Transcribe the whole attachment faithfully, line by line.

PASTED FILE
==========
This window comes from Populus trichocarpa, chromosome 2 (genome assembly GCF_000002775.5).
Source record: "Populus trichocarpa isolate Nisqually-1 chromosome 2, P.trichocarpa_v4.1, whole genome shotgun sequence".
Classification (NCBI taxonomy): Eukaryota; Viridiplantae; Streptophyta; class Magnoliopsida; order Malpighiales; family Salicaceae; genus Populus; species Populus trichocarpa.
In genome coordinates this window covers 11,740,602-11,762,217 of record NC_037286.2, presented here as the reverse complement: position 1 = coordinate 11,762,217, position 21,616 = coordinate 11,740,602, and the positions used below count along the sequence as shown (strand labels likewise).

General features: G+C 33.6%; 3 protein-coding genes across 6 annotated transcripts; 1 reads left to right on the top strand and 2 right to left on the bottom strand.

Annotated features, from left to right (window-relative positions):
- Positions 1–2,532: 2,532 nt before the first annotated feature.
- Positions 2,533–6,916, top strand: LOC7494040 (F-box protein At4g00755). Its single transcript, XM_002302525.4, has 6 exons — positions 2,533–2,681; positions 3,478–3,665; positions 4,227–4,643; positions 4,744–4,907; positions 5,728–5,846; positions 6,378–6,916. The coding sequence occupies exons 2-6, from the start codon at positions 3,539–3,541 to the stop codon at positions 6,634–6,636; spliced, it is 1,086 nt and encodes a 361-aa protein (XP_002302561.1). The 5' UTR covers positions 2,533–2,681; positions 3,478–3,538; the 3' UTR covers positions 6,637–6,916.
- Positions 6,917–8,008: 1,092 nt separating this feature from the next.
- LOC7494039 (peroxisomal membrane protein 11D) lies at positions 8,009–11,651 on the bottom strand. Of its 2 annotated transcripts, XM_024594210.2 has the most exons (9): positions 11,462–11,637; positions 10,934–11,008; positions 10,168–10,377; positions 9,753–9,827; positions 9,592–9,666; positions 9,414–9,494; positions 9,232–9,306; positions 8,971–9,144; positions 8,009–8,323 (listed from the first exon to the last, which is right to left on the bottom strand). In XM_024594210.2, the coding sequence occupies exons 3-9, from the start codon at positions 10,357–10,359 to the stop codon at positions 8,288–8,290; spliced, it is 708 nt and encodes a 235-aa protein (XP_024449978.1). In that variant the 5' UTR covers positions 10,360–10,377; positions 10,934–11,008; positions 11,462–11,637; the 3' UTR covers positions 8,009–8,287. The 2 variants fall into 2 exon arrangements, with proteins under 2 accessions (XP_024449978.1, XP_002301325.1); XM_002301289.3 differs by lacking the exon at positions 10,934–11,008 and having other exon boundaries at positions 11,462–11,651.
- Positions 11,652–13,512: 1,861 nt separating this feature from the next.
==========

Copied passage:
This window comes from Populus trichocarpa, chromosome 2 (genome assembly GCF_000002775.5).
Source record: "Populus trichocarpa isolate Nisqually-1 chromosome 2, P.trichocarpa_v4.1, whole genome shotgun sequence".
Classification (NCBI taxonomy): Eukaryota; Viridiplantae; Streptophyta; class Magnoliopsida; order Malpighiales; family Salicaceae; genus Populus; species Populus trichocarpa.
In genome coordinates this window covers 11,740,602-11,762,217 of record NC_037286.2, presented here as the reverse complement: position 1 = coordinate 11,762,217, position 21,616 = coordinate 11,740,602, and the positions used below count along the sequence as shown (strand labels likewise).

General features: G+C 33.6%; 3 protein-coding genes across 6 annotated transcripts; 1 reads left to right on the top strand and 2 right to left on the bottom strand.

Annotated features, from left to right (window-relative positions):
- Positions 1–2,532: 2,532 nt before the first annotated feature.
- Positions 2,533–6,916, top strand: LOC7494040 (F-box protein At4g00755). Its single transcript, XM_002302525.4, has 6 exons — positions 2,533–2,681; positions 3,478–3,665; positions 4,227–4,643; positions 4,744–4,907; positions 5,728–5,846; positions 6,378–6,916. The coding sequence occupies exons 2-6, from the start codon at positions 3,539–3,541 to the stop codon at positions 6,634–6,636; spliced, it is 1,086 nt and encodes a 361-aa protein (XP_002302561.1). The 5' UTR covers positions 2,533–2,681; positions 3,478–3,538; the 3' UTR covers positions 6,637–6,916.
- Positions 6,917–8,008: 1,092 nt separating this feature from the next.
- LOC7494039 (peroxisomal membrane protein 11D) lies at positions 8,009–11,651 on the bottom strand. Of its 2 annotated transcripts, XM_024594210.2 has the most exons (9): positions 11,462–11,637; positions 10,934–11,008; positions 10,168–10,377; positions 9,753–9,827; positions 9,592–9,666; positions 9,414–9,494; positions 9,232–9,306; positions 8,971–9,144; positions 8,009–8,323 (listed from the first exon to the last, which is right to left on the bottom strand). In XM_024594210.2, the coding sequence occupies exons 3-9, from the start codon at positions 10,357–10,359 to the stop codon at positions 8,288–8,290; spliced, it is 708 nt and encodes a 235-aa protein (XP_024449978.1). In that variant the 5' UTR covers positions 10,360–10,377; positions 10,934–11,008; positions 11,462–11,637; the 3' UTR covers positions 8,009–8,287. The 2 variants fall into 2 exon arrangements, with proteins under 2 accessions (XP_024449978.1, XP_002301325.1); XM_002301289.3 differs by lacking the exon at positions 10,934–11,008 and having other exon boundaries at positions 11,462–11,651.
- Positions 11,652–13,512: 1,861 nt separating this feature from the next.